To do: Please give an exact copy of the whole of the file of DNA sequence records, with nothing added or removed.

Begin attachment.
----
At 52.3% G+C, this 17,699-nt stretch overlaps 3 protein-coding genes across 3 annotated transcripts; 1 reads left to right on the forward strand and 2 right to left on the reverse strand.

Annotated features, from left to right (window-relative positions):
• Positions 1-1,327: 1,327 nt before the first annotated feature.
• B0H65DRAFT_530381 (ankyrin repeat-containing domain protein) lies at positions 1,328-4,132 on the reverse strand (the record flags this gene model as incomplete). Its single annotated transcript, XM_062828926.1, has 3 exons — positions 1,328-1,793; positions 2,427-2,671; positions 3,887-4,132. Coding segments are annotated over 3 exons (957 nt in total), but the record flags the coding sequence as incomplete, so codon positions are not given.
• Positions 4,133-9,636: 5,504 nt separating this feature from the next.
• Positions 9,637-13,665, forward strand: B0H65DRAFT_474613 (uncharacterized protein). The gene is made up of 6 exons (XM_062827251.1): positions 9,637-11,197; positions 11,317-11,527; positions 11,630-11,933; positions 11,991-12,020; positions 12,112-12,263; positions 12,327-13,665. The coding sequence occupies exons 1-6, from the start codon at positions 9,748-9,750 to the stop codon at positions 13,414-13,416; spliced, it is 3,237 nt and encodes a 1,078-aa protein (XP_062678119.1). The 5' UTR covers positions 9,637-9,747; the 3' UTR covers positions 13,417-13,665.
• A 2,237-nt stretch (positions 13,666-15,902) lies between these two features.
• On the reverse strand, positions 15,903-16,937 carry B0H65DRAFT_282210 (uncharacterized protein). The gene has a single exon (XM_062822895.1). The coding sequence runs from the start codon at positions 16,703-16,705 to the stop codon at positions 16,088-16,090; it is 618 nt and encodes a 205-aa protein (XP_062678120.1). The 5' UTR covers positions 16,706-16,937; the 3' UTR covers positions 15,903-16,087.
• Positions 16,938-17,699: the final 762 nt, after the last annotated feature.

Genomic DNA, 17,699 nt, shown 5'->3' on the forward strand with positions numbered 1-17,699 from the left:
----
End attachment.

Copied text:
At 52.3% G+C, this 17,699-nt stretch overlaps 3 protein-coding genes across 3 annotated transcripts; 1 reads left to right on the forward strand and 2 right to left on the reverse strand.

Annotated features, from left to right (window-relative positions):
• Positions 1-1,327: 1,327 nt before the first annotated feature.
• B0H65DRAFT_530381 (ankyrin repeat-containing domain protein) lies at positions 1,328-4,132 on the reverse strand (the record flags this gene model as incomplete). Its single annotated transcript, XM_062828926.1, has 3 exons — positions 1,328-1,793; positions 2,427-2,671; positions 3,887-4,132. Coding segments are annotated over 3 exons (957 nt in total), but the record flags the coding sequence as incomplete, so codon positions are not given.
• Positions 4,133-9,636: 5,504 nt separating this feature from the next.
• Positions 9,637-13,665, forward strand: B0H65DRAFT_474613 (uncharacterized protein). The gene is made up of 6 exons (XM_062827251.1): positions 9,637-11,197; positions 11,317-11,527; positions 11,630-11,933; positions 11,991-12,020; positions 12,112-12,263; positions 12,327-13,665. The coding sequence occupies exons 1-6, from the start codon at positions 9,748-9,750 to the stop codon at positions 13,414-13,416; spliced, it is 3,237 nt and encodes a 1,078-aa protein (XP_062678119.1). The 5' UTR covers positions 9,637-9,747; the 3' UTR covers positions 13,417-13,665.
• A 2,237-nt stretch (positions 13,666-15,902) lies between these two features.
• On the reverse strand, positions 15,903-16,937 carry B0H65DRAFT_282210 (uncharacterized protein). The gene has a single exon (XM_062822895.1). The coding sequence runs from the start codon at positions 16,703-16,705 to the stop codon at positions 16,088-16,090; it is 618 nt and encodes a 205-aa protein (XP_062678120.1). The 5' UTR covers positions 16,706-16,937; the 3' UTR covers positions 15,903-16,087.
• Positions 16,938-17,699: the final 762 nt, after the last annotated feature.

Genomic DNA, 17,699 nt, shown 5'->3' on the forward strand with positions numbered 1-17,699 from the left: